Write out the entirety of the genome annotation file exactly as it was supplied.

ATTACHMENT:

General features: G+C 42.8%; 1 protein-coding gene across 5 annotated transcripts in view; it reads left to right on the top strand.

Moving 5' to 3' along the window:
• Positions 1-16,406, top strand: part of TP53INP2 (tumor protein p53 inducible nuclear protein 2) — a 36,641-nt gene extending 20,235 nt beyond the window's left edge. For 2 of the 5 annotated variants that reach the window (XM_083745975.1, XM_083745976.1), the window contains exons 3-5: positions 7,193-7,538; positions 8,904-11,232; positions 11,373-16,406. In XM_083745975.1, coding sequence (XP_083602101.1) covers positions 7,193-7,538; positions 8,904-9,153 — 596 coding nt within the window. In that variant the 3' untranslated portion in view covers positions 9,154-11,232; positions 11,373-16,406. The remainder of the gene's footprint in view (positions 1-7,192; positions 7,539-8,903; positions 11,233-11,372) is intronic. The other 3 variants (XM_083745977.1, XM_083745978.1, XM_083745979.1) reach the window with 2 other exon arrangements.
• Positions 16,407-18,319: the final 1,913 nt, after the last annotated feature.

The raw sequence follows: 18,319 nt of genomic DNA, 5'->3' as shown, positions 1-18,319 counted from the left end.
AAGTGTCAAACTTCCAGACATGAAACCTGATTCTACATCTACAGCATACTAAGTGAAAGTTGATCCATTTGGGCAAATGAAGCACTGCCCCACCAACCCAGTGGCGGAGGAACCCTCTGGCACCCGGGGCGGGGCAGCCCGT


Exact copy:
General features: G+C 42.8%; 1 protein-coding gene across 5 annotated transcripts in view; it reads left to right on the top strand.

Moving 5' to 3' along the window:
• Positions 1-16,406, top strand: part of TP53INP2 (tumor protein p53 inducible nuclear protein 2) — a 36,641-nt gene extending 20,235 nt beyond the window's left edge. For 2 of the 5 annotated variants that reach the window (XM_083745975.1, XM_083745976.1), the window contains exons 3-5: positions 7,193-7,538; positions 8,904-11,232; positions 11,373-16,406. In XM_083745975.1, coding sequence (XP_083602101.1) covers positions 7,193-7,538; positions 8,904-9,153 — 596 coding nt within the window. In that variant the 3' untranslated portion in view covers positions 9,154-11,232; positions 11,373-16,406. The remainder of the gene's footprint in view (positions 1-7,192; positions 7,539-8,903; positions 11,233-11,372) is intronic. The other 3 variants (XM_083745977.1, XM_083745978.1, XM_083745979.1) reach the window with 2 other exon arrangements.
• Positions 16,407-18,319: the final 1,913 nt, after the last annotated feature.

The raw sequence follows: 18,319 nt of genomic DNA, 5'->3' as shown, positions 1-18,319 counted from the left end.
AAGTGTCAAACTTCCAGACATGAAACCTGATTCTACATCTACAGCATACTAAGTGAAAGTTGATCCATTTGGGCAAATGAAGCACTGCCCCACCAACCCAGTGGCGGAGGAACCCTCTGGCACCCGGGGCGGGGCAGCCCGT